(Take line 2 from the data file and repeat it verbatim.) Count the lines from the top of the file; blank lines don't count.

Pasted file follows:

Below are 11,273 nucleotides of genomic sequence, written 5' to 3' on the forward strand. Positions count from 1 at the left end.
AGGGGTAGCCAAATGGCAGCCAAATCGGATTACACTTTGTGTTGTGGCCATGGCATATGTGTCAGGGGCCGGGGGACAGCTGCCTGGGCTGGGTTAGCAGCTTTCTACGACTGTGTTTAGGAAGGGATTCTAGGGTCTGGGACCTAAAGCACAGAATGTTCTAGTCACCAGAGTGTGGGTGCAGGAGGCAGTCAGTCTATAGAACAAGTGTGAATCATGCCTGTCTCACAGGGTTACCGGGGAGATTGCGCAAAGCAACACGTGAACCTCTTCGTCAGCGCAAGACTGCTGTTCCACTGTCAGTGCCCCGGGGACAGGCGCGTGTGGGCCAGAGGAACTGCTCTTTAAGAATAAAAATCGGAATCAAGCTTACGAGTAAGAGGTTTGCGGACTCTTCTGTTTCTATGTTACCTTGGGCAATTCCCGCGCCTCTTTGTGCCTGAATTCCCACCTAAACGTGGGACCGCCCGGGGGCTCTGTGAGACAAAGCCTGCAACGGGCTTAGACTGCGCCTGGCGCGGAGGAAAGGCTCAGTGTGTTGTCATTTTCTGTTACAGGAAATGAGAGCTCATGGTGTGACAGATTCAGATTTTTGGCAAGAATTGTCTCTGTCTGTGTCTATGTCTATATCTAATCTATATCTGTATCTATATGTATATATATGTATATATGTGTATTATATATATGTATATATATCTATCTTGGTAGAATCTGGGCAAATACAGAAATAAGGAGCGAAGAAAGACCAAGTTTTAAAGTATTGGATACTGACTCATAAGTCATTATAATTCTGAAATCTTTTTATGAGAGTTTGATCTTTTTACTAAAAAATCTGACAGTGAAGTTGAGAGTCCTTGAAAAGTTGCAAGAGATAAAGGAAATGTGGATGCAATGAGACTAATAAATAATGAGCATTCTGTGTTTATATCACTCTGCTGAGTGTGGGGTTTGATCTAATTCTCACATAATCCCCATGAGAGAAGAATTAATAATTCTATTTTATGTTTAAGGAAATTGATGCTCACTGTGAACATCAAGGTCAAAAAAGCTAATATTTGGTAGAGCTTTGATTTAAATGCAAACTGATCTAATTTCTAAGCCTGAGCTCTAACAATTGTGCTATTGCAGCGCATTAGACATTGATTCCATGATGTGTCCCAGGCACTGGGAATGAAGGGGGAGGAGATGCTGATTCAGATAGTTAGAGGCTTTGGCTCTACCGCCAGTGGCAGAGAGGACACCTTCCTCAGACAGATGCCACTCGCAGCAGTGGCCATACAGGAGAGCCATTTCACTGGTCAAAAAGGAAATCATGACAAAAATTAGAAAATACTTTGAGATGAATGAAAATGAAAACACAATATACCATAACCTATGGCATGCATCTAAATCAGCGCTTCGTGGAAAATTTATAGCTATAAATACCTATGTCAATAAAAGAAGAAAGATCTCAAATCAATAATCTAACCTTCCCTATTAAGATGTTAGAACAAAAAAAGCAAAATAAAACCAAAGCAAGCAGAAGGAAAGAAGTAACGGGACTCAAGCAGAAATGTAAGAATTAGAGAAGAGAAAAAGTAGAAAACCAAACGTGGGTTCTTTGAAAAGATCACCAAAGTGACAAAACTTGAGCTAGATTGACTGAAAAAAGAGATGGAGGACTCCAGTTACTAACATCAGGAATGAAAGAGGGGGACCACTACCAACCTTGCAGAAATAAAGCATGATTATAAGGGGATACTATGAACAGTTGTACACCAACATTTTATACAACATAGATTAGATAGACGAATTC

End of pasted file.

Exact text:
AGGGGTAGCCAAATGGCAGCCAAATCGGATTACACTTTGTGTTGTGGCCATGGCATATGTGTCAGGGGCCGGGGGACAGCTGCCTGGGCTGGGTTAGCAGCTTTCTACGACTGTGTTTAGGAAGGGATTCTAGGGTCTGGGACCTAAAGCACAGAATGTTCTAGTCACCAGAGTGTGGGTGCAGGAGGCAGTCAGTCTATAGAACAAGTGTGAATCATGCCTGTCTCACAGGGTTACCGGGGAGATTGCGCAAAGCAACACGTGAACCTCTTCGTCAGCGCAAGACTGCTGTTCCACTGTCAGTGCCCCGGGGACAGGCGCGTGTGGGCCAGAGGAACTGCTCTTTAAGAATAAAAATCGGAATCAAGCTTACGAGTAAGAGGTTTGCGGACTCTTCTGTTTCTATGTTACCTTGGGCAATTCCCGCGCCTCTTTGTGCCTGAATTCCCACCTAAACGTGGGACCGCCCGGGGGCTCTGTGAGACAAAGCCTGCAACGGGCTTAGACTGCGCCTGGCGCGGAGGAAAGGCTCAGTGTGTTGTCATTTTCTGTTACAGGAAATGAGAGCTCATGGTGTGACAGATTCAGATTTTTGGCAAGAATTGTCTCTGTCTGTGTCTATGTCTATATCTAATCTATATCTGTATCTATATGTATATATATGTATATATGTGTATTATATATATGTATATATATCTATCTTGGTAGAATCTGGGCAAATACAGAAATAAGGAGCGAAGAAAGACCAAGTTTTAAAGTATTGGATACTGACTCATAAGTCATTATAATTCTGAAATCTTTTTATGAGAGTTTGATCTTTTTACTAAAAAATCTGACAGTGAAGTTGAGAGTCCTTGAAAAGTTGCAAGAGATAAAGGAAATGTGGATGCAATGAGACTAATAAATAATGAGCATTCTGTGTTTATATCACTCTGCTGAGTGTGGGGTTTGATCTAATTCTCACATAATCCCCATGAGAGAAGAATTAATAATTCTATTTTATGTTTAAGGAAATTGATGCTCACTGTGAACATCAAGGTCAAAAAAGCTAATATTTGGTAGAGCTTTGATTTAAATGCAAACTGATCTAATTTCTAAGCCTGAGCTCTAACAATTGTGCTATTGCAGCGCATTAGACATTGATTCCATGATGTGTCCCAGGCACTGGGAATGAAGGGGGAGGAGATGCTGATTCAGATAGTTAGAGGCTTTGGCTCTACCGCCAGTGGCAGAGAGGACACCTTCCTCAGACAGATGCCACTCGCAGCAGTGGCCATACAGGAGAGCCATTTCACTGGTCAAAAAGGAAATCATGACAAAAATTAGAAAATACTTTGAGATGAATGAAAATGAAAACACAATATACCATAACCTATGGCATGCATCTAAATCAGCGCTTCGTGGAAAATTTATAGCTATAAATACCTATGTCAATAAAAGAAGAAAGATCTCAAATCAATAATCTAACCTTCCCTATTAAGATGTTAGAACAAAAAAAGCAAAATAAAACCAAAGCAAGCAGAAGGAAAGAAGTAACGGGACTCAAGCAGAAATGTAAGAATTAGAGAAGAGAAAAAGTAGAAAACCAAACGTGGGTTCTTTGAAAAGATCACCAAAGTGACAAAACTTGAGCTAGATTGACTGAAAAAAGAGATGGAGGACTCCAGTTACTAACATCAGGAATGAAAGAGGGGGACCACTACCAACCTTGCAGAAATAAAGCATGATTATAAGGGGATACTATGAACAGTTGTACACCAACATTTTATACAACATAGATTAGATAGACGAATTC